Do fans show up and support the team or tune out?
To support Columbus Crew SC entering the 2018 season is to be ambivalent.
Typically, being a fan of a sports team — a real fan, not a fair-weather fan — implies unconditional, impassioned support. You throw your whole heart and soul into it. That's part of the appeal: In a world full of gray uncertainties, you should be able to cheer on your local franchise with absolute, white-hot passion.
For Crew supporters, it's more complicated this year. Since last fall, owner Anthony Precourt has been angling to move the team to Austin because Columbus allegedly doesn't do enough to support this franchise. To remain in Central Ohio without a major uptick in corporate support and ticket sales is not viable, says he. Never mind that other analyses suggest the team is turning a profit and Precourt could be doing a lot more to foster community interest.
On one hand, the relocation threat creates incentive to increase the intensity of your support. Under this line of thinking, every person must do their part to demonstrate just how much this city values its soccer team, both via all-out devotion and fervent evangelism for the cause — if not to change Precourt's mind, at least to make him and his enablers at MLS corporate look foolish.
The grassroots #SaveTheCrew movement has taken this tack. They're attempting to repeat last fall's playoff sellout and fill Mapfre Stadium (hence #FillTheFre) for the March 10 home opener versus Montreal. It's a noble sentiment, but who could blame fans for rejecting it when every dollar you pour into this franchise goes to Precourt?
Drunk on his own self-professed “ambition,” this billionaire oil man's son pissed away whatever goodwill his business had accrued over two-plus decades in Columbus. He was cagey and disingenuous about it, too, apparently plotting to move the Crew for years while daring to insult supporters who worried about his intentions.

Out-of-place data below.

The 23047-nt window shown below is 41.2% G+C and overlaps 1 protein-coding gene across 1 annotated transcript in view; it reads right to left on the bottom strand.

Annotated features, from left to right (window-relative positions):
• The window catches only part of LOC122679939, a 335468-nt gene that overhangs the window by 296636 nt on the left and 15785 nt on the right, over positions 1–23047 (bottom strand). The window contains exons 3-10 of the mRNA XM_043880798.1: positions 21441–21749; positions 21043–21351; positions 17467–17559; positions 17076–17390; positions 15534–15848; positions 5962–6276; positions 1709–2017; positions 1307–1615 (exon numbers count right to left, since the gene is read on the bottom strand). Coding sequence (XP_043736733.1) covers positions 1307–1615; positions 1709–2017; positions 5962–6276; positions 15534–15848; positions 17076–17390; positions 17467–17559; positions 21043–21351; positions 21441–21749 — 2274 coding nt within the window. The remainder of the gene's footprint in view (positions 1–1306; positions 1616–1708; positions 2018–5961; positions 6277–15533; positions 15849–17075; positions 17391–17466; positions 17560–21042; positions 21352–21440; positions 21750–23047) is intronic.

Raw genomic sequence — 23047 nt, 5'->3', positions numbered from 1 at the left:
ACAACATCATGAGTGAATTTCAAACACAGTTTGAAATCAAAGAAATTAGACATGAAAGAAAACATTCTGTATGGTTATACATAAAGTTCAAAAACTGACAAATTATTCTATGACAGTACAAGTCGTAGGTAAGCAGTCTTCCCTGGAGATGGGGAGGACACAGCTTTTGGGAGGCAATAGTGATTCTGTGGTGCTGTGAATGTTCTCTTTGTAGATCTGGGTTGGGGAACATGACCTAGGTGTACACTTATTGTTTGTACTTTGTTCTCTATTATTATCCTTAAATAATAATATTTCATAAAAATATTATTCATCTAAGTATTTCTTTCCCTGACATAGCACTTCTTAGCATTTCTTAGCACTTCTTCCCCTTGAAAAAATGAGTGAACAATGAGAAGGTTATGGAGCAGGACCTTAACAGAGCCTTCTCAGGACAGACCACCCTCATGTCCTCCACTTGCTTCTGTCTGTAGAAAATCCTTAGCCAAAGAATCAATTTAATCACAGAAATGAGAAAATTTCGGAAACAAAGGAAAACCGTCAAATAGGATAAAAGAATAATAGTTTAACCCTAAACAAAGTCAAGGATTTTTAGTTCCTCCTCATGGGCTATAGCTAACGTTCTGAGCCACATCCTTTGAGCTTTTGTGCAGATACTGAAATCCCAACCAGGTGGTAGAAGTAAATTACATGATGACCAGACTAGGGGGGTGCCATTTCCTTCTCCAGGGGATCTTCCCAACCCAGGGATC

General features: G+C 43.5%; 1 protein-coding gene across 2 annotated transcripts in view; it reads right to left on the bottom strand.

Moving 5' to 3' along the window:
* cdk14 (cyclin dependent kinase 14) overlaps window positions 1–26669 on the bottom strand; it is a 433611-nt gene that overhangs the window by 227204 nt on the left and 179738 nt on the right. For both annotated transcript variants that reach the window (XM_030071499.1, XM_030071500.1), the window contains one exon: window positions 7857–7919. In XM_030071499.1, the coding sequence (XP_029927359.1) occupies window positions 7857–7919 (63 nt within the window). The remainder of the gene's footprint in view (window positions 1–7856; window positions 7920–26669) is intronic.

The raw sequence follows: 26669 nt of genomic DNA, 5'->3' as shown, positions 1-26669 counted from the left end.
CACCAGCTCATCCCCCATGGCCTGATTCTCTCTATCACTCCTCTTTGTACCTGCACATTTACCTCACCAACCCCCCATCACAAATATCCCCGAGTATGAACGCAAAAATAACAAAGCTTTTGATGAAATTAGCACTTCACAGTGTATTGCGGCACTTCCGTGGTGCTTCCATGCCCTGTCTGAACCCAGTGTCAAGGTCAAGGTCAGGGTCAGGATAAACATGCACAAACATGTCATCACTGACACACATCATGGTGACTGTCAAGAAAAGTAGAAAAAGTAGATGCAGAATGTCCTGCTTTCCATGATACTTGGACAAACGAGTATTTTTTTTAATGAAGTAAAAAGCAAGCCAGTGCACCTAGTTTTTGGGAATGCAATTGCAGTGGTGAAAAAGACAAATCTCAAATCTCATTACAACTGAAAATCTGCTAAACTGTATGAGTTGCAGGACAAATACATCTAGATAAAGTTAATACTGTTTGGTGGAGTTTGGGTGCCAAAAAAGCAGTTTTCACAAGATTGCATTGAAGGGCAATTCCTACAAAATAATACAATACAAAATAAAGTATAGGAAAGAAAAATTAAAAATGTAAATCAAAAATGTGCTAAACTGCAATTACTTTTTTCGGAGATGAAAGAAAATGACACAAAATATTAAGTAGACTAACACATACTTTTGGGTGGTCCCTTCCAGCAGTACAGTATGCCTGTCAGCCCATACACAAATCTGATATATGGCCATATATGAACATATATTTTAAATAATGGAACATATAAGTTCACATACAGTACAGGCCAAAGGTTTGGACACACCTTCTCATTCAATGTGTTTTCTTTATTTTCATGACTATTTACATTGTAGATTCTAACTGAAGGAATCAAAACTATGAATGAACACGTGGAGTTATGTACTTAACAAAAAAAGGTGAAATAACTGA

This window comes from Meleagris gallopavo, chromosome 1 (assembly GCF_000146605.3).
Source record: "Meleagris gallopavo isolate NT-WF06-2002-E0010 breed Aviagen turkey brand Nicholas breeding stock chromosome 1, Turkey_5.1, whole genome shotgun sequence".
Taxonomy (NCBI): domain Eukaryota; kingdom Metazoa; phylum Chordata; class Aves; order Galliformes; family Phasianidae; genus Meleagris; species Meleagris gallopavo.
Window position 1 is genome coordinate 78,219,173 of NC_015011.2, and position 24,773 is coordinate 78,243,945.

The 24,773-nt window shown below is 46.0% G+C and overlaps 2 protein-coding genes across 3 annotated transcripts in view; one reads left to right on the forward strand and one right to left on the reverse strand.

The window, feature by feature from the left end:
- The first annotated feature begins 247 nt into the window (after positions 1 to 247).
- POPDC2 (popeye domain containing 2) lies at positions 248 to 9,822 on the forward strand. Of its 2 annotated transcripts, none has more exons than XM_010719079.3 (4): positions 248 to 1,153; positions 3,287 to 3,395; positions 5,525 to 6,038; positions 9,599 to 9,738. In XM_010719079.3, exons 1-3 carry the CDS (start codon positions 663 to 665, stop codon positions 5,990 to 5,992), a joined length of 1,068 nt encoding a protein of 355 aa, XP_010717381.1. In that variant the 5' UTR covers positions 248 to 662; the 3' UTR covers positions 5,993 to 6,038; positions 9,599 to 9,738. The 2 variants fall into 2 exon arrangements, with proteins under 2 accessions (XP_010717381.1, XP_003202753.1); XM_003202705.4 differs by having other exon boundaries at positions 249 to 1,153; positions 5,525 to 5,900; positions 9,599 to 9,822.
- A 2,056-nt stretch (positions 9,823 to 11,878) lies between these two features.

Thus, the conundrum: Show up with a busload of your friends and cheer louder than ever? Or boycott, refusing to be held hostage by this carpetbagging bozo from Silicon Valley? Either position is defensible.
On top of that, if you do continue to attend games, do you buy concessions? What about official merch? That new black kit is a beauty, but beyond the queasy feeling that comes with financing Precourt's MLS2ATX astroturfing operation, how can anyone on a budget invest in a jersey with no promise there will be a team beyond this year?
Last fall, in the thick of a playoff race and a lightweight national media frenzy, I argued fans should show up en masse to show the world just how bogus Precourt's arguments are. I still lean that way, personally, but the fact that I feel any conflict about rooting for a team I've loved all my life is enough to make me hate Precourt for creating this scenario. I hope he continues failing professionally forever — just, you know, not as the owner of my favorite soccer team.